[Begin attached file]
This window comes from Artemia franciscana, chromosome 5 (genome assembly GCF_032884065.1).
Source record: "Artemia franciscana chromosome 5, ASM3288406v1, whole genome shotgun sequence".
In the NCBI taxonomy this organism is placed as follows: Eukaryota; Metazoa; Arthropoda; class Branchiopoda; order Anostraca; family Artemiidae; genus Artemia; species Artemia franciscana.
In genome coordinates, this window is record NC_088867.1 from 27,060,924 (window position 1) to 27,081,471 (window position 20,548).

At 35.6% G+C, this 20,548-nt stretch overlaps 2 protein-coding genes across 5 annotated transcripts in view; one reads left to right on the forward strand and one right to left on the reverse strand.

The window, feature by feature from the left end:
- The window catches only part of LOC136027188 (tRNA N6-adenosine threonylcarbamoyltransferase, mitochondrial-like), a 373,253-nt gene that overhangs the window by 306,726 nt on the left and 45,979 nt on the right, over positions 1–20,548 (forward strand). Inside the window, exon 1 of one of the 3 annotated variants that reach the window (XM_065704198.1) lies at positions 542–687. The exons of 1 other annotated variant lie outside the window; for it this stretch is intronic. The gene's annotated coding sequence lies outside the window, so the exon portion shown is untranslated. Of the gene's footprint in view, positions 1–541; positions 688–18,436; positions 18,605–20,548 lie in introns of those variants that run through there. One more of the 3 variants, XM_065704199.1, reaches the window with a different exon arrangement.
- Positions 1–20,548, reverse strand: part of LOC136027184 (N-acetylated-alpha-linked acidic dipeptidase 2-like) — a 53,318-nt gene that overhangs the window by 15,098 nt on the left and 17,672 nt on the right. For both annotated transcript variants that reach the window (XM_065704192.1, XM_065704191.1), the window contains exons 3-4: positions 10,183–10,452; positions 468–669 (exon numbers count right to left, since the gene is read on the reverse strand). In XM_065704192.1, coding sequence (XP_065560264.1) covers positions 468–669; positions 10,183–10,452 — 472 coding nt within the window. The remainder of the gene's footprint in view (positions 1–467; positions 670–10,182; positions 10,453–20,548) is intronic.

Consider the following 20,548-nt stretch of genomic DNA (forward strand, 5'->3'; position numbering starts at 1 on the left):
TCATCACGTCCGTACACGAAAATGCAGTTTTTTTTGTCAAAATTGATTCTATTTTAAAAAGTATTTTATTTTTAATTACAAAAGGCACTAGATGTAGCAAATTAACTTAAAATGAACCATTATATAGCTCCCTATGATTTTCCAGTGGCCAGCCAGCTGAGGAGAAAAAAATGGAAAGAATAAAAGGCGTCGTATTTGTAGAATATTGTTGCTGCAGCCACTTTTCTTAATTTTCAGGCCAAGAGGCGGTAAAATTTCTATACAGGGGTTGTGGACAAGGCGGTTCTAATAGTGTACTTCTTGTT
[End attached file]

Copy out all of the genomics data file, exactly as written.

This window comes from Artemia franciscana, chromosome 5 (genome assembly GCF_032884065.1).
Source record: "Artemia franciscana chromosome 5, ASM3288406v1, whole genome shotgun sequence".
In the NCBI taxonomy this organism is placed as follows: Eukaryota; Metazoa; Arthropoda; class Branchiopoda; order Anostraca; family Artemiidae; genus Artemia; species Artemia franciscana.
In genome coordinates, this window is record NC_088867.1 from 27,060,924 (window position 1) to 27,081,471 (window position 20,548).

At 35.6% G+C, this 20,548-nt stretch overlaps 2 protein-coding genes across 5 annotated transcripts in view; one reads left to right on the forward strand and one right to left on the reverse strand.

The window, feature by feature from the left end:
- The window catches only part of LOC136027188 (tRNA N6-adenosine threonylcarbamoyltransferase, mitochondrial-like), a 373,253-nt gene that overhangs the window by 306,726 nt on the left and 45,979 nt on the right, over positions 1–20,548 (forward strand). Inside the window, exon 1 of one of the 3 annotated variants that reach the window (XM_065704198.1) lies at positions 542–687. The exons of 1 other annotated variant lie outside the window; for it this stretch is intronic. The gene's annotated coding sequence lies outside the window, so the exon portion shown is untranslated. Of the gene's footprint in view, positions 1–541; positions 688–18,436; positions 18,605–20,548 lie in introns of those variants that run through there. One more of the 3 variants, XM_065704199.1, reaches the window with a different exon arrangement.
- Positions 1–20,548, reverse strand: part of LOC136027184 (N-acetylated-alpha-linked acidic dipeptidase 2-like) — a 53,318-nt gene that overhangs the window by 15,098 nt on the left and 17,672 nt on the right. For both annotated transcript variants that reach the window (XM_065704192.1, XM_065704191.1), the window contains exons 3-4: positions 10,183–10,452; positions 468–669 (exon numbers count right to left, since the gene is read on the reverse strand). In XM_065704192.1, coding sequence (XP_065560264.1) covers positions 468–669; positions 10,183–10,452 — 472 coding nt within the window. The remainder of the gene's footprint in view (positions 1–467; positions 670–10,182; positions 10,453–20,548) is intronic.

Consider the following 20,548-nt stretch of genomic DNA (forward strand, 5'->3'; position numbering starts at 1 on the left):
TCATCACGTCCGTACACGAAAATGCAGTTTTTTTTGTCAAAATTGATTCTATTTTAAAAAGTATTTTATTTTTAATTACAAAAGGCACTAGATGTAGCAAATTAACTTAAAATGAACCATTATATAGCTCCCTATGATTTTCCAGTGGCCAGCCAGCTGAGGAGAAAAAAATGGAAAGAATAAAAGGCGTCGTATTTGTAGAATATTGTTGCTGCAGCCACTTTTCTTAATTTTCAGGCCAAGAGGCGGTAAAATTTCTATACAGGGGTTGTGGACAAGGCGGTTCTAATAGTGTACTTCTTGTT